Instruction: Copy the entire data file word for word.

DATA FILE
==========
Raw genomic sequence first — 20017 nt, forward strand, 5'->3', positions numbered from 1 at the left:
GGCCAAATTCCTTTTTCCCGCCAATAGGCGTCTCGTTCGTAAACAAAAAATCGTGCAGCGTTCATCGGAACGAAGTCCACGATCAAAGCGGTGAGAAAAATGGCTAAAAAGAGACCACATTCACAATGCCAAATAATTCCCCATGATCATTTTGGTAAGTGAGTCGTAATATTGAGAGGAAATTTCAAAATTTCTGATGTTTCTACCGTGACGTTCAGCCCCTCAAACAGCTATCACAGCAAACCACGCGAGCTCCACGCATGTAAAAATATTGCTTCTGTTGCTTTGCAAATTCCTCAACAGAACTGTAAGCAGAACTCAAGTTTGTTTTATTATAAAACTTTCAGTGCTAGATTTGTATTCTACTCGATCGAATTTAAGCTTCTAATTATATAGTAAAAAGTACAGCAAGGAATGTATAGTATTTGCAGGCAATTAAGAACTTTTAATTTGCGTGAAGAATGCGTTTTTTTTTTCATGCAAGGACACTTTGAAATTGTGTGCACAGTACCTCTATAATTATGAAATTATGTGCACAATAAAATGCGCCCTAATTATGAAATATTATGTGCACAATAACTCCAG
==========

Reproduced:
Raw genomic sequence first — 20017 nt, forward strand, 5'->3', positions numbered from 1 at the left:
GGCCAAATTCCTTTTTCCCGCCAATAGGCGTCTCGTTCGTAAACAAAAAATCGTGCAGCGTTCATCGGAACGAAGTCCACGATCAAAGCGGTGAGAAAAATGGCTAAAAAGAGACCACATTCACAATGCCAAATAATTCCCCATGATCATTTTGGTAAGTGAGTCGTAATATTGAGAGGAAATTTCAAAATTTCTGATGTTTCTACCGTGACGTTCAGCCCCTCAAACAGCTATCACAGCAAACCACGCGAGCTCCACGCATGTAAAAATATTGCTTCTGTTGCTTTGCAAATTCCTCAACAGAACTGTAAGCAGAACTCAAGTTTGTTTTATTATAAAACTTTCAGTGCTAGATTTGTATTCTACTCGATCGAATTTAAGCTTCTAATTATATAGTAAAAAGTACAGCAAGGAATGTATAGTATTTGCAGGCAATTAAGAACTTTTAATTTGCGTGAAGAATGCGTTTTTTTTTTCATGCAAGGACACTTTGAAATTGTGTGCACAGTACCTCTATAATTATGAAATTATGTGCACAATAAAATGCGCCCTAATTATGAAATATTATGTGCACAATAACTCCAG